To score a cribbage, the player must pocket two balls in the same inning, whose face value totals 15. For instance, if he scores the 11 and 4 balls, which total 15, he has scored 1 point, or a cribbage.

A cribbage score can be no more than two balls. For instance, a total of 15 points made up by scoring the 2, 9 and 4 balls is an error, and ends the player's inning. These balls are spotted before the incoming player shoots.

If a player pockets only one ball in an inning, the pocketed ball must be spotted. The last ball on the table, under the scoring requirements, will be the 15 ball. The player pocketing the 15 ball after all the others have been pocketed, is credited with a cribbage.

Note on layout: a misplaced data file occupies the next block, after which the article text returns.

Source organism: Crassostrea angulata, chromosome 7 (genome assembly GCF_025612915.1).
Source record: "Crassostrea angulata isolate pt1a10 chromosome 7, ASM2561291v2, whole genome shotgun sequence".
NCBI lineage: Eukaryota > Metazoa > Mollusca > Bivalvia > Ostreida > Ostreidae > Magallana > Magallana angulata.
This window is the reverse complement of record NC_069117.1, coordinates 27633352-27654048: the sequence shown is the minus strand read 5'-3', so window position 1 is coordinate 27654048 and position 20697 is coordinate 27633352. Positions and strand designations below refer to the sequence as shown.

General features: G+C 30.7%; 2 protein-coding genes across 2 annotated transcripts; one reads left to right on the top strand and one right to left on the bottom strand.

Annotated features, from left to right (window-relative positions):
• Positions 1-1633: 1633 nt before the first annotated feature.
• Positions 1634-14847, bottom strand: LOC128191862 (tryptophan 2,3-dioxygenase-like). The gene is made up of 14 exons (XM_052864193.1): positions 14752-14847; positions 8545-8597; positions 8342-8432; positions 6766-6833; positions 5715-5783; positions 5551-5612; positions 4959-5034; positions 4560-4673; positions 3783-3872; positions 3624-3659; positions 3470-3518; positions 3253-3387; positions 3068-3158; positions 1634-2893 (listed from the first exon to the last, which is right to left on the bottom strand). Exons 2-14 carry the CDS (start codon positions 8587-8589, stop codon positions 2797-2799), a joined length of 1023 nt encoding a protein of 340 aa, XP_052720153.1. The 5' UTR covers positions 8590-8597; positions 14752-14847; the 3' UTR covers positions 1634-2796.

A player may score as many cribbages as he can in the same inning.

All balls pocketed on legal cribbages remain in the pockets.

Penalties: All fouls cost the offending player one point in this game.



RULES: GOLF


Equipment: The game of Golf is played with a cue ball and one object ball. The object ball may be any one of the fifteen numbered balls.

Objective: The winner of this game is the player playing the six 'holes' of golf in the fewest possible strokes.

Play: The rotation of play is determined by lagging. To begin play, the cue ball is placed on the centre spot, with the object ball on the foot spot, as shown in the diagram.

The starting player must attempt to bank the object ball off the foot cushion on the first stroke into 'hole number 1'.

Should he miss, he continues to shoot until he pockets the ball. All succeeding shots may be banks or straight-ins, as the player chooses.